What We Read Today 02 July 2014

July 2nd, 2014
in econ_news, syndication

Econintersect: Every day our editors collect the most interesting things they find from around the internet and present a summary "reading list" which will include very brief summaries of why each item has gotten our attention. Suggestions from readers for "reading list" items are gratefully reviewed, although sometimes space limits the number included.

  • Macau overtakes Switzerland in wealth tables (Demetri Sevastopulo, Financial Times) Chinese tourist traffic, especially gamblers, has produced an explosion in income for the former Portuguese colony of Macau by 557% over the past 15 years. In 2013 the Chinese territory reached a per capita GDP of $91,376 to move it into fourth place globally, ahead of now number five Switzerland with $80,528. Luxembourg, Norway and Qatar have higher GDP. These rankings are by the World Bank; other sources have different rankings. The World Bank ranks the U.S. ninth with per capita GDP of $51,749 (2012).

Follow up:

  • The Hobby Lobby Case and our Diminishing First Amendment (Charles P.Pierce, Esquire) This is a discussion of observations during the hearings by the SCOTUS in March. Pierce foresaw a potential eventuality from this case that all laws could become judged through a religious prism of specific beliefs. (Econintersect net of what he wrote.) So will we see the United Christian Caliphate of America (UCCA) with only laws that fit a given religious prescription allowed to exist? For a discussion of the religious dilemma this case has established see John Lounsbury's discussion at GEI Opinion. See also next article by Charles P. Pierce written after the ruling was announced.
  • The Supreme Court Has a Favorite Religion, and That's a Big Problem (Charles P.Pierce, Esquire) Pierce says the Hobby Lobby ruling is another step toward establishing a de facto official state religion for the U.S. This ruling has strengthened precedent that future cases involving religious belief will require the court to sort such beliefs into two buckets: those that will be afforded protection under the law and those that will not. (See yesterday's GEI Opinion article.) The SCOTUS will become a board of Christian Ayatollahs, passing judgement on the ethical, philosophical and religious merits of all secular activity brought before it. We are one step closer to the UCCA, the successor to the old USA.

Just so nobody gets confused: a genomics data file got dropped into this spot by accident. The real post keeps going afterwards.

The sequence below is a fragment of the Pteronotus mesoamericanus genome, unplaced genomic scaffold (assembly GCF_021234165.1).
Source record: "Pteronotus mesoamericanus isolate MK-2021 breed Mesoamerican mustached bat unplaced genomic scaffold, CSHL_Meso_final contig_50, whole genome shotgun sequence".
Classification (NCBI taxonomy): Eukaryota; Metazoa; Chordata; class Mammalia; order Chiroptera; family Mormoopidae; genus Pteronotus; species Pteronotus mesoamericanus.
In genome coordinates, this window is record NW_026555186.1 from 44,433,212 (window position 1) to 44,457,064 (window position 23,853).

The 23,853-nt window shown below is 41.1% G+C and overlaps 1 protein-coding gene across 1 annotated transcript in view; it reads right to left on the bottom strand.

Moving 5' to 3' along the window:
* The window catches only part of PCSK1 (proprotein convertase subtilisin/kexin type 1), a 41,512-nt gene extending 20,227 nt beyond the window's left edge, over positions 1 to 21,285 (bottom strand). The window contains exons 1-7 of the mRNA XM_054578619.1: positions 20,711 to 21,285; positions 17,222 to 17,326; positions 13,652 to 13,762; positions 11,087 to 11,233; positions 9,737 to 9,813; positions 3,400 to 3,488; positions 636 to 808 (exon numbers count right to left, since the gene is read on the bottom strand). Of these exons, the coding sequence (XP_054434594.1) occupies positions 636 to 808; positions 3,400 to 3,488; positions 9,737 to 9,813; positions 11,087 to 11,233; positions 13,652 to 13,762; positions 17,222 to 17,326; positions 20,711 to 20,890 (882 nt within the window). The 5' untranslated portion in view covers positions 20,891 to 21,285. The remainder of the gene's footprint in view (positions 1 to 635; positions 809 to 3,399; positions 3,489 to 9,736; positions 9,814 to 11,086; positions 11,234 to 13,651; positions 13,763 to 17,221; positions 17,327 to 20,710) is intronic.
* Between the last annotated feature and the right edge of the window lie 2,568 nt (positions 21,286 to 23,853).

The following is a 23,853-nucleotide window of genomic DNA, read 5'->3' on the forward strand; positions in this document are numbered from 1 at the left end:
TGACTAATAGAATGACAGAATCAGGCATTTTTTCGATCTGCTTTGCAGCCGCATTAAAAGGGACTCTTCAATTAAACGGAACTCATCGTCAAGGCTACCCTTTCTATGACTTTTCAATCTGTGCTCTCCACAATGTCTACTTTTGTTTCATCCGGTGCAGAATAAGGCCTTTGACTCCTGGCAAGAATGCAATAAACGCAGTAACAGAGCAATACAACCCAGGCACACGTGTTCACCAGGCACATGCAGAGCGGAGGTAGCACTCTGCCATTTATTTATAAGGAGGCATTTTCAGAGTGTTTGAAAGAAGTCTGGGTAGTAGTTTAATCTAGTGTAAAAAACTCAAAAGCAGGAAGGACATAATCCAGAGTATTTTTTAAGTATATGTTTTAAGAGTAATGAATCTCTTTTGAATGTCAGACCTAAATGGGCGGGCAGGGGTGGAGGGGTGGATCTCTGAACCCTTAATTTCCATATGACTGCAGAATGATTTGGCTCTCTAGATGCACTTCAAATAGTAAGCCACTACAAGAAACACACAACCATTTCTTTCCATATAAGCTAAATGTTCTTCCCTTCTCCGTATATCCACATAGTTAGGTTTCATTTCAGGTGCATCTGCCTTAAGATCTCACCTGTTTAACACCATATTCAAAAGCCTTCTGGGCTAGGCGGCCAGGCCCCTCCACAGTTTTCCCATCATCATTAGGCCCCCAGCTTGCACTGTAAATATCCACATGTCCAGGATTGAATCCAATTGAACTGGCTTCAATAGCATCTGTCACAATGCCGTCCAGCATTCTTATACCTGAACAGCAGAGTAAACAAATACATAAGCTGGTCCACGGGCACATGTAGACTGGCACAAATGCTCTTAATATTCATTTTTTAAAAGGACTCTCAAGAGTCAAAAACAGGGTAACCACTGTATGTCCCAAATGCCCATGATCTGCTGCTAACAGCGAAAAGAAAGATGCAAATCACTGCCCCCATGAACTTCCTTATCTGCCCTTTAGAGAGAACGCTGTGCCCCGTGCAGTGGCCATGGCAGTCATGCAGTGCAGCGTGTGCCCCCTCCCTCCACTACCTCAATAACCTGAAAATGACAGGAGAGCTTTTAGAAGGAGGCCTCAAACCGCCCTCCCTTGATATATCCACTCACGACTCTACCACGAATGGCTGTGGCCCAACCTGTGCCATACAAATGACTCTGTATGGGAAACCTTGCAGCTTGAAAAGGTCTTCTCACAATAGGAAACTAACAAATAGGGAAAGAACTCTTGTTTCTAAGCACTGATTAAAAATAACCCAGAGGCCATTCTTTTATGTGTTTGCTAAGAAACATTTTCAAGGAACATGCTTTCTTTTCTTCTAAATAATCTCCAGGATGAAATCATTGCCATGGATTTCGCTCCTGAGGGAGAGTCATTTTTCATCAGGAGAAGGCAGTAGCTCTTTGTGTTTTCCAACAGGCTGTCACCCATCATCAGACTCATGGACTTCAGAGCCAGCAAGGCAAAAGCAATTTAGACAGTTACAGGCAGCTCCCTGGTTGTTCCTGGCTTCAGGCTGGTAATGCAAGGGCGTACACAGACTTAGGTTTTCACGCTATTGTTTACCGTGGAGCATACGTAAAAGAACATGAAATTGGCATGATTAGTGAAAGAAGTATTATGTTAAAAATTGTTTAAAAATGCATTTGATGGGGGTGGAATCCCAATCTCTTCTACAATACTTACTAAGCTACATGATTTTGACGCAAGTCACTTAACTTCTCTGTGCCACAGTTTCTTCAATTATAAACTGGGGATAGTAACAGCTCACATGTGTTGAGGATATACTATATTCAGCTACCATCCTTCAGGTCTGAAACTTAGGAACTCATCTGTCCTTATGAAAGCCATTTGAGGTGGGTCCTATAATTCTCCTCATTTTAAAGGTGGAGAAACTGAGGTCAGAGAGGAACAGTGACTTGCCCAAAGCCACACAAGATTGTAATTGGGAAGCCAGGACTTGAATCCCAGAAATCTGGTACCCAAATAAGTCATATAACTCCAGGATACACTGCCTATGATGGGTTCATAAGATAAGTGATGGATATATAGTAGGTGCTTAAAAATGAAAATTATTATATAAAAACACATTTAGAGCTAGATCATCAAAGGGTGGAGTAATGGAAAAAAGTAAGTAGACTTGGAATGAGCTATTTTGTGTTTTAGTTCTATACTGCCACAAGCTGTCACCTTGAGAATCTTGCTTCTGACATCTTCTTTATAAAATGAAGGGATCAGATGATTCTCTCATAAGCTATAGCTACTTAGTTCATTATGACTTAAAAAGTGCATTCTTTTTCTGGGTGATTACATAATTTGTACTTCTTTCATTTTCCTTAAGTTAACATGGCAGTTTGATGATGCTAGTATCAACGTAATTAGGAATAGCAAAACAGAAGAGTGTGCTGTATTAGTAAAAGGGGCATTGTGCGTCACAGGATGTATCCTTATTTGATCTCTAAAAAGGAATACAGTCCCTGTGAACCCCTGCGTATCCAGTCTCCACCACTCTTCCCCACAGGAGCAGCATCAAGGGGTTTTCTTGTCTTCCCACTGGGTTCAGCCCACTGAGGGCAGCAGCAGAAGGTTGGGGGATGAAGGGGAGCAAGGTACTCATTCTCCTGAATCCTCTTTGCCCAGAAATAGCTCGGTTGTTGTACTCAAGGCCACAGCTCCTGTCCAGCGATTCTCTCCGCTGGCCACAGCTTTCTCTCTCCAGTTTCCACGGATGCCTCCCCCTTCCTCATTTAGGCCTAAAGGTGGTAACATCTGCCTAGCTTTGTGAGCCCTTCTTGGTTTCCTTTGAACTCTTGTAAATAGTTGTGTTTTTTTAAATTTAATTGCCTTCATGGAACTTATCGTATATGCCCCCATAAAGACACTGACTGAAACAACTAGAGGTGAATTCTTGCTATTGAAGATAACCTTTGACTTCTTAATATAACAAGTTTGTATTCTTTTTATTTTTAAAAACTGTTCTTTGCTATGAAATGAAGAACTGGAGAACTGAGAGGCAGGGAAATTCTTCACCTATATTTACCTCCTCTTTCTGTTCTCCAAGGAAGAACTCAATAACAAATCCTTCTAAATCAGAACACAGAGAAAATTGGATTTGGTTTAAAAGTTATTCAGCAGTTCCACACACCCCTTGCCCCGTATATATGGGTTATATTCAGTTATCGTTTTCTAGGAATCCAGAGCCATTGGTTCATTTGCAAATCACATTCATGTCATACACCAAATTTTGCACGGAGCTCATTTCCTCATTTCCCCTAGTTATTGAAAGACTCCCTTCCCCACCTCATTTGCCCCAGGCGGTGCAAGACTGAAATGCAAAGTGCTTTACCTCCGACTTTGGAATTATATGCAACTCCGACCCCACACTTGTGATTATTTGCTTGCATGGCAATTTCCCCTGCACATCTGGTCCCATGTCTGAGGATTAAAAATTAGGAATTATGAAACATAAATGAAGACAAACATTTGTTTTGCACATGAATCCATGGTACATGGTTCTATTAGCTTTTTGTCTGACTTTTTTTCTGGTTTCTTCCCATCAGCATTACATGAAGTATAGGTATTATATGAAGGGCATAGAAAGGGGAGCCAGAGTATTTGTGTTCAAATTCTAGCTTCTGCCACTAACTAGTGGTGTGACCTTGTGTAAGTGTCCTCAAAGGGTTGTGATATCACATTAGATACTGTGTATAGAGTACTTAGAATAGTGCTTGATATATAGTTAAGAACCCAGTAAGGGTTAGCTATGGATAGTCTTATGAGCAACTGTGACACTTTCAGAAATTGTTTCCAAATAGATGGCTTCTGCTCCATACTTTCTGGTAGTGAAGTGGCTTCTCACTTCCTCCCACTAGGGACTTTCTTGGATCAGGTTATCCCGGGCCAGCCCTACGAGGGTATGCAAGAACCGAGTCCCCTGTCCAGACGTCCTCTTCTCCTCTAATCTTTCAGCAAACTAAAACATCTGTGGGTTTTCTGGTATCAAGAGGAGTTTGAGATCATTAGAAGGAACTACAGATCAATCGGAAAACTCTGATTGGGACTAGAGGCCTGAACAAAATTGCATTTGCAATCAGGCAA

• 10 grad school degrees worth the debt (Stacy Rapacon, Kiplinger, MSN Money) With many college grads (and especially dropouts) struggling to pay off college debt, there are some graduate degrees that will , on average, pay off median debt levels between $51k and $67k in less than than 10 years of payments at 10% of median salary (several in less than 6 years). The top 10 for quick payoff for advanced degrees do not include some that you might expect: doctors, dentists, lawyers,many fields of engineering and science are missing. The most prevalent degrees are in fields involving business, economics and finance (6) with computer related advanced degrees a distant second (2).
  • 10 Worst States to Live In (Scott Cohn and Betsy Cline, CNBC, MSN Real Estate) When it comes to quality of life, the "shining city on a hill" of Ronald Reagan has developed a slum at its center. The country has congestive heartland failure. And the life of America is rotting at the core. The 10 worst states are west of the East Coast and east of the Great Plains (except for one state which is technically in the Great Plains).

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